A digital identity stores your credentials and keeps record of your behavior, including your digital wallet, what you share on social media, the websites you visit, your credit history, health status, and your geolocation, among many other data points.

“This digital identity determines what products, services and information we can access – or, conversely, what is closed off to us”

Identity in a Digital World, WEF, 2018
Source: World Economic Forum

Seamlessly navigating the metaverse means that each user will have to have at least one avatar, linked to their digital identity, and this will act like a passport to various experiences in both the physical and digital realms.

According to a WEF insight report on digital identity from 2018, “This digital identity determines what products, services and information we can access – or, conversely, what is closed off to us.”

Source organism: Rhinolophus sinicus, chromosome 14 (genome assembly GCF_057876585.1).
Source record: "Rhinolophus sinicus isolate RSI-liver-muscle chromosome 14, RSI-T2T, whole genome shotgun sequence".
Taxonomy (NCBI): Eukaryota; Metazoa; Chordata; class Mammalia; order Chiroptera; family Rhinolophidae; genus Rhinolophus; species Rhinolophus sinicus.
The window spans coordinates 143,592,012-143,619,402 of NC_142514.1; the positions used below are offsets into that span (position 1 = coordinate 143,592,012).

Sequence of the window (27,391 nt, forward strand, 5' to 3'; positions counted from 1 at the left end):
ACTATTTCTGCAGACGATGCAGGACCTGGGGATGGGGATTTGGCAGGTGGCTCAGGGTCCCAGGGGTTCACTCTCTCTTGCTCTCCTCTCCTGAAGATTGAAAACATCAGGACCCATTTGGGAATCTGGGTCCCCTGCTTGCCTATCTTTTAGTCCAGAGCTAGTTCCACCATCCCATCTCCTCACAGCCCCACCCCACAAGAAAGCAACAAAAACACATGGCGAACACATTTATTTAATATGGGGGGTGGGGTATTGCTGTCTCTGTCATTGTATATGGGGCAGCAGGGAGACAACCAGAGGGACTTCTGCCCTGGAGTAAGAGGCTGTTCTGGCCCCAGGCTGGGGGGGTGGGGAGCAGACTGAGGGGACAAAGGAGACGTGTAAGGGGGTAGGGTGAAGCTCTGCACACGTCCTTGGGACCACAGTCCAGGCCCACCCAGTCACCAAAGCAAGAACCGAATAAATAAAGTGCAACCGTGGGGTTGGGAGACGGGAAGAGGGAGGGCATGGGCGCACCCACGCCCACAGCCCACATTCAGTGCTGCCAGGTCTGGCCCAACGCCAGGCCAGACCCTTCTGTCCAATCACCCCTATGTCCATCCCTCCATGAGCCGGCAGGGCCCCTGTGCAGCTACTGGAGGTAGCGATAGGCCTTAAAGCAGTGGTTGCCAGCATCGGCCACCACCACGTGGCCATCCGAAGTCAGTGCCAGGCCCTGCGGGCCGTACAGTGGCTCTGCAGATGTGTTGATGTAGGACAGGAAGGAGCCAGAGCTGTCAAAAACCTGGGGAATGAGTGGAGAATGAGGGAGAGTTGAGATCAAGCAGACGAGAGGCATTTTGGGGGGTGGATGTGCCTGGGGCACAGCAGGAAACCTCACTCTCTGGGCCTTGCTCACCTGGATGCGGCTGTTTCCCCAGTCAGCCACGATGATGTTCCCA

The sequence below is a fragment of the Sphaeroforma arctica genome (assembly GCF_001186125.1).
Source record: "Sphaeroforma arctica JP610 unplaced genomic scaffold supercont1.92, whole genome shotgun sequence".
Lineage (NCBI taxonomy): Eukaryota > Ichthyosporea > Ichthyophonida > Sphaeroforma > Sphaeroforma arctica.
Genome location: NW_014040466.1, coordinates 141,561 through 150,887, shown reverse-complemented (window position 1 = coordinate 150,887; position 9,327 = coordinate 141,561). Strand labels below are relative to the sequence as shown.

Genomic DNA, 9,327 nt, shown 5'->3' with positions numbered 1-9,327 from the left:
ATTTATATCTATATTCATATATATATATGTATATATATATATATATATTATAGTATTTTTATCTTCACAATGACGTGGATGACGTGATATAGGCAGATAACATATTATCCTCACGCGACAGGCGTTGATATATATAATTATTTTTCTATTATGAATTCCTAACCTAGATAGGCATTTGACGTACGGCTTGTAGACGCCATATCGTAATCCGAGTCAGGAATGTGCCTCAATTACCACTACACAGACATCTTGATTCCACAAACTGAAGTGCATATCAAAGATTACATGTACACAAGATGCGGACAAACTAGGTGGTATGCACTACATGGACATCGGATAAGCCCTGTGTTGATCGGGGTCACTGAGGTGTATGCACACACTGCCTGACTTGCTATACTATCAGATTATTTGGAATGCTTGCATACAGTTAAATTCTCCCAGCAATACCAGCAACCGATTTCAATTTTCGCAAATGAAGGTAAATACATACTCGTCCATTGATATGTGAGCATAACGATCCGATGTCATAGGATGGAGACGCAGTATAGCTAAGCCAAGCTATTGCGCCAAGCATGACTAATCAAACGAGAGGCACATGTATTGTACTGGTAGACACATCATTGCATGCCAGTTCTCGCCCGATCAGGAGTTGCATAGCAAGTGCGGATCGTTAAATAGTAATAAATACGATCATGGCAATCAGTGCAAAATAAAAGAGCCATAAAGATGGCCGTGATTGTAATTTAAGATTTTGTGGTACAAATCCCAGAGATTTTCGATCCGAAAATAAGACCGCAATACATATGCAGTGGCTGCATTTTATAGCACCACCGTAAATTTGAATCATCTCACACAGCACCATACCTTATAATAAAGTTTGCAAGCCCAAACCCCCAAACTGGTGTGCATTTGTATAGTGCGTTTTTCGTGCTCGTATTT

The same concept would apply to digital identity in the metaverse.

In the end, unelected globalists want programmable CBDC and digital ID to rule the metaverse.


Image by freepik [cropped]

Tim Hinchliffe

The Sociable editor Tim Hinchliffe covers tech and society, with perspectives on public and private policies proposed by governments, unelected globalists, think tanks, big tech companies, defense departments, and intelligence agencies. Previously, Tim was a reporter for the Ghanaian Chronicle in West Africa and an editor at Colombia Reports in South America. These days, he is only responsible for articles he writes and publishes in his own name. tim@sociable.co